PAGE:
So I ordered his death certificate from the State of Pennsylvania.
Cyrus' death certificate didn't note any central nervous system disorder.

It says he died of senility.

I've seen scads of death certificates that say that. Searching for it as an "olden days" cause of death, I've also found cautions to doctors about ruling out any other cause of death before just saying someone died of old age.

Cyrus' death certificate also lists a contributory cause of death. But it's the one I think probably killed him.

Chronic interstitial nephritis. In truth, he probably died of kidney failure and also had some form of senile dementia. The death certificate says he was attended by his physician from 15 Feb 1926 until his death at 3 a.m. on 3 Mar 1926.

His obituary said he was ill for six weeks. Makes me wonder how long people waited back then to call the doctor for an ailing 72 year old brother.

And about that "complication of diseases" noted in his obit.

I guess I'll find out on the other side.
dee_burris: (Default)
2014-04-20 08:47 am

Musing on death, and dying at home

I got death certificates in the mail Friday - four of them - for a great grandfather, great grandmother, and two great-great grandparents.

Fred and Eada Parrish Chapin, Victor Claude Balding, and Mary Mathilda, "Tildie" Wharton Burris.

They were related to each other not by blood but by marriage, so I can only use any similarities in causes of death as they apply to me, and other common descendants of the multiple blended families.

The years of death are 1938 (Fred Chapin and Tildie Burris), 1944 (Eada Chapin), and 1945 (Pop Balding).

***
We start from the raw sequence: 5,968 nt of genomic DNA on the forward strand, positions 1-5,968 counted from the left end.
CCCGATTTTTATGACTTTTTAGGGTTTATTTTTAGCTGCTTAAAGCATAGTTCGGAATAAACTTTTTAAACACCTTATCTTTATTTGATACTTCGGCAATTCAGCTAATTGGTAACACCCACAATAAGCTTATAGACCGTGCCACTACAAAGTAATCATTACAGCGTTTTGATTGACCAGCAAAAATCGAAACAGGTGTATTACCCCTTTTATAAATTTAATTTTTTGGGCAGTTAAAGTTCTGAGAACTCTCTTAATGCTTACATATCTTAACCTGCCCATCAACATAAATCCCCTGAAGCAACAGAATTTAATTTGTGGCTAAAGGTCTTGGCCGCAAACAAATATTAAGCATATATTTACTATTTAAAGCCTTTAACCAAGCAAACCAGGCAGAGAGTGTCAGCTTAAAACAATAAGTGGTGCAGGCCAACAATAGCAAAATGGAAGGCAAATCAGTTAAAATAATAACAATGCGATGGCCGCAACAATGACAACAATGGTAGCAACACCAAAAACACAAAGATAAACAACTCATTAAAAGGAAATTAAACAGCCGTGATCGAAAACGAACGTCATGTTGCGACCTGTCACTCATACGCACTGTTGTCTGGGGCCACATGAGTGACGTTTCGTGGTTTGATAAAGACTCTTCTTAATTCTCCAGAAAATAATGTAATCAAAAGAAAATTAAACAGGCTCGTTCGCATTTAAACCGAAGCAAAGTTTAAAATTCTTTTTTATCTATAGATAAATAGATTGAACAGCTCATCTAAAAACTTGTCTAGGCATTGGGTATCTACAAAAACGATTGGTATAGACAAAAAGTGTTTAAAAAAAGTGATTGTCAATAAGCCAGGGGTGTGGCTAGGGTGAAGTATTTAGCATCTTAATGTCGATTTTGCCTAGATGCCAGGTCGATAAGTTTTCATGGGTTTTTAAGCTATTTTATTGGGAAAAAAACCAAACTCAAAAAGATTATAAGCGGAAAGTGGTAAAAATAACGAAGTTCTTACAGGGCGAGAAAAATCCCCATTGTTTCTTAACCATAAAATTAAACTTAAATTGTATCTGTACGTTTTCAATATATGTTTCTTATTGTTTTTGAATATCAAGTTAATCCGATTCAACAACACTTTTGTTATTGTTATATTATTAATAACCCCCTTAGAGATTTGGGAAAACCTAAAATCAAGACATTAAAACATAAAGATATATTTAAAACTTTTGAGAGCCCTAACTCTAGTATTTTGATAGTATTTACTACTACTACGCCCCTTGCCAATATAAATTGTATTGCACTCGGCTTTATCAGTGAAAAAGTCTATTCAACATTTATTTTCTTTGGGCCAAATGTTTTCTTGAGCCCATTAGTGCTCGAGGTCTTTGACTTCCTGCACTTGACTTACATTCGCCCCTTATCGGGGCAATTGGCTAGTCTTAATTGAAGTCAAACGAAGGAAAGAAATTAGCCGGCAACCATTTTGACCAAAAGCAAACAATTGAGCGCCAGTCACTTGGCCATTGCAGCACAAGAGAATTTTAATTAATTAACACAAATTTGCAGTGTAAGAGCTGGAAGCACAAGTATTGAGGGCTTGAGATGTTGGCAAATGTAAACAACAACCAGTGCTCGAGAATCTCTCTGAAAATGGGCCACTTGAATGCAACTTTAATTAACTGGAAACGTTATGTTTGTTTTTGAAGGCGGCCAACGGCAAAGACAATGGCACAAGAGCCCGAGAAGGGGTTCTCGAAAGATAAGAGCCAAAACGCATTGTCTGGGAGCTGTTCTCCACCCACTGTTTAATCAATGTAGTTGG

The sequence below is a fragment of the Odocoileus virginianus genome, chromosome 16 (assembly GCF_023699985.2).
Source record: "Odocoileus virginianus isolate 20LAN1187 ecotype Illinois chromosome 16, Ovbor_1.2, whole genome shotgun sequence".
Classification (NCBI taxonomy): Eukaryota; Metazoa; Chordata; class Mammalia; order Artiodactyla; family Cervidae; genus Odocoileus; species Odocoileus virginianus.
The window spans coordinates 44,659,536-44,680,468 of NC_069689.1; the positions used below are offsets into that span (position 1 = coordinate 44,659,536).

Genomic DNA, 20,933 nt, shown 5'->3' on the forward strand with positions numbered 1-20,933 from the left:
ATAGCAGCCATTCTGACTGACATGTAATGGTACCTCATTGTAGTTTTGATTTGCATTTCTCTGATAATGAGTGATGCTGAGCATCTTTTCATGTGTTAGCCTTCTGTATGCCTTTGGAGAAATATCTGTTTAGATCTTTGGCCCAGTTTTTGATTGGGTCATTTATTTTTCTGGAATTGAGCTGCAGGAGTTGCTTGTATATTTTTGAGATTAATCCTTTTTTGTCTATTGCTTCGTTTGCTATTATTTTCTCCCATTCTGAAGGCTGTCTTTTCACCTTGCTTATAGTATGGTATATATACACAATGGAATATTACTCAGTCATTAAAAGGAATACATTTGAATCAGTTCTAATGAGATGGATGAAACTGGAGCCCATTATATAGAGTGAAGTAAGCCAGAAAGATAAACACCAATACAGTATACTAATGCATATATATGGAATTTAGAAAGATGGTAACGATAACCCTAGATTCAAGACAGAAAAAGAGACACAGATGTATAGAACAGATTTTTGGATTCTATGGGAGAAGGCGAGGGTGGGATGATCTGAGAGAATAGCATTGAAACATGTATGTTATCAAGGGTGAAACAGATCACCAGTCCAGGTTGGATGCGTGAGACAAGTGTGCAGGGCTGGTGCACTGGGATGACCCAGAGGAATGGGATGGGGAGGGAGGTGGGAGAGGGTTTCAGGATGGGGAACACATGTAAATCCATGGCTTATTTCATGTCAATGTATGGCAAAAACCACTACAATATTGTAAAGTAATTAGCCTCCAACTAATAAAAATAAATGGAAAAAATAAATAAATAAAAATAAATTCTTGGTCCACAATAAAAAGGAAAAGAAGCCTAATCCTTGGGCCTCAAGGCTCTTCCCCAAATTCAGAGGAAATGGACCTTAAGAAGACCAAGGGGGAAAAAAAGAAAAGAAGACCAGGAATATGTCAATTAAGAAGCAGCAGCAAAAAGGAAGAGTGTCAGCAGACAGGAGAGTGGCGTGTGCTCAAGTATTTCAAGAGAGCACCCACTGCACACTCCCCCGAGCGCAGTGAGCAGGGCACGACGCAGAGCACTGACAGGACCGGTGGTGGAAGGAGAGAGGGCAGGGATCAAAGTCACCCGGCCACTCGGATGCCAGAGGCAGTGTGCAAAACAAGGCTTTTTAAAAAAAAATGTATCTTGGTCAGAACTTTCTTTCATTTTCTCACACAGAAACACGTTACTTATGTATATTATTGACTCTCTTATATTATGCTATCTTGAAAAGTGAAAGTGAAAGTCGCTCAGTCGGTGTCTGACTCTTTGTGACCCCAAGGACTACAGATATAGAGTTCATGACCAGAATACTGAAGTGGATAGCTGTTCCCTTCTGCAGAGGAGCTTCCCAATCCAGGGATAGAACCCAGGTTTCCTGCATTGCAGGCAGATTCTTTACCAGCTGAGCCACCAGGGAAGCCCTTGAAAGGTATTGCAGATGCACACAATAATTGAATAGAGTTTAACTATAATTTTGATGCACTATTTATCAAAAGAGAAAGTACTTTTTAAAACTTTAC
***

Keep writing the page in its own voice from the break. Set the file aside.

And as I laid them out side by side, I noticed something else.

Three of the four of them died at home - or at the home of a child, where they had been living. (That's the multi-generational family living under one roof thing that was the rule instead of the exception until after World War II.) They were surrounded by people and things that were familiar, and even if in a small way, comforting.

And it struck me.

What a grand way to die...
The aftermath of World War II not only saw a change in the way American families lived, but also how - and where - they died.

Prior to World War II, only in exceptional circumstances did people die in hospital beds instead of in their own beds, in their own homes, or a home of relatives (frequently their children) that had become their home.

My paternal great grandmother, Tildie Burris, died on 26 May 1938 at the home of her daughter, Emma Burris Crites. Her death certificate notes that she died of chronic nephritis, or kidney disease as we would say now. It also says the doctor saw her for three days leading up to her death and she was in a partial coma. As has been noted by memories of her grandchildren, some of whom said she got "mean" in her later years, the certificate says she had senility.

The next death in the chronology was my great-great grandfather, Fred Chapin, on 29 Dec 1938. He died at Baptist Hospital of prostatic hypertrophy - a condition in which the prostate gland becomes enlarged. He also had kidney disease - a combination of which we recognize today as dangerous for older men. His doctor attended him (Fred was also diagnosed with senility) from 28 Nov 1938 to the date of his death. I'm going to guess that he was only hospitalized for part of the 32 days his doctor cared for him.

On 2 Dec 1944, my great great grandmother, Eada Chapin, died at the home of her daughter, Hattie Chapin Balding, of a heart attack. There is no note on the certificate of senility, but it does say she had arteriosclerosis.

Only a little more than a month later, my great grandmother, Hattie Chapin Balding, was present at the death of her husband, Victor Claude "Pop" Balding, when he died at home - in the same house - of a cerebral hemorrhage.
Some of those deaths were sudden, some weren't.

But I am sure now - whether I leave suddenly, or because of a lingering illness - if at all possible, I'd like to die at home.
dee_burris: (Default)
2014-03-26 08:38 pm
Entry tags:

Note to Son

I think you already know this about me, and accept it. You know me pretty well.